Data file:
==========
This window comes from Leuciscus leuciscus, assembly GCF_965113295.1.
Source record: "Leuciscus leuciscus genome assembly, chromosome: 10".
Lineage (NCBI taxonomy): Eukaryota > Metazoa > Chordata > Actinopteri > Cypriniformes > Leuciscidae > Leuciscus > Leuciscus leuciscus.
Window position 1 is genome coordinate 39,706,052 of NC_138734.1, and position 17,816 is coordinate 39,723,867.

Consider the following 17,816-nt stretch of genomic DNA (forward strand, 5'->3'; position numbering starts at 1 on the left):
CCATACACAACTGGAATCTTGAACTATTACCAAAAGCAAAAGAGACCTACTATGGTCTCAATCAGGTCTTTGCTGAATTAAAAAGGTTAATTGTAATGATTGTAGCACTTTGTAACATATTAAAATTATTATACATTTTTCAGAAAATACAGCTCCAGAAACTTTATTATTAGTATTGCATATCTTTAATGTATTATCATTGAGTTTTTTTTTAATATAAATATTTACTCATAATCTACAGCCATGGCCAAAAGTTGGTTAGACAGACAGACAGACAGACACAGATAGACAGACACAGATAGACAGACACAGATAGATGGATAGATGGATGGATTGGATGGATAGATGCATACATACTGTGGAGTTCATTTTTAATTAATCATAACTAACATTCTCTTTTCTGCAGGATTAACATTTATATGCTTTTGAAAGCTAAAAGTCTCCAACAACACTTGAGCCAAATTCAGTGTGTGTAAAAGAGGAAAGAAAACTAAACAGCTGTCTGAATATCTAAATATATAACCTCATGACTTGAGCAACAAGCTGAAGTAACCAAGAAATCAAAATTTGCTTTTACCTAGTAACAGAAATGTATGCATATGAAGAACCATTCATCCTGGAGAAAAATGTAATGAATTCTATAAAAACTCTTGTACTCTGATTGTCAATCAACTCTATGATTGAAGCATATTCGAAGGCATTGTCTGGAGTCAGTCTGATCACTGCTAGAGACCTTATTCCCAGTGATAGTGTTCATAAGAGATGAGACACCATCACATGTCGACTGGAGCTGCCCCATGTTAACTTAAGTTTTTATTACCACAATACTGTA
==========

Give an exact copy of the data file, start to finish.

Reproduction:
This window comes from Leuciscus leuciscus, assembly GCF_965113295.1.
Source record: "Leuciscus leuciscus genome assembly, chromosome: 10".
Lineage (NCBI taxonomy): Eukaryota > Metazoa > Chordata > Actinopteri > Cypriniformes > Leuciscidae > Leuciscus > Leuciscus leuciscus.
Window position 1 is genome coordinate 39,706,052 of NC_138734.1, and position 17,816 is coordinate 39,723,867.

Consider the following 17,816-nt stretch of genomic DNA (forward strand, 5'->3'; position numbering starts at 1 on the left):
CCATACACAACTGGAATCTTGAACTATTACCAAAAGCAAAAGAGACCTACTATGGTCTCAATCAGGTCTTTGCTGAATTAAAAAGGTTAATTGTAATGATTGTAGCACTTTGTAACATATTAAAATTATTATACATTTTTCAGAAAATACAGCTCCAGAAACTTTATTATTAGTATTGCATATCTTTAATGTATTATCATTGAGTTTTTTTTTAATATAAATATTTACTCATAATCTACAGCCATGGCCAAAAGTTGGTTAGACAGACAGACAGACAGACACAGATAGACAGACACAGATAGACAGACACAGATAGATGGATAGATGGATGGATTGGATGGATAGATGCATACATACTGTGGAGTTCATTTTTAATTAATCATAACTAACATTCTCTTTTCTGCAGGATTAACATTTATATGCTTTTGAAAGCTAAAAGTCTCCAACAACACTTGAGCCAAATTCAGTGTGTGTAAAAGAGGAAAGAAAACTAAACAGCTGTCTGAATATCTAAATATATAACCTCATGACTTGAGCAACAAGCTGAAGTAACCAAGAAATCAAAATTTGCTTTTACCTAGTAACAGAAATGTATGCATATGAAGAACCATTCATCCTGGAGAAAAATGTAATGAATTCTATAAAAACTCTTGTACTCTGATTGTCAATCAACTCTATGATTGAAGCATATTCGAAGGCATTGTCTGGAGTCAGTCTGATCACTGCTAGAGACCTTATTCCCAGTGATAGTGTTCATAAGAGATGAGACACCATCACATGTCGACTGGAGCTGCCCCATGTTAACTTAAGTTTTTATTACCACAATACTGTA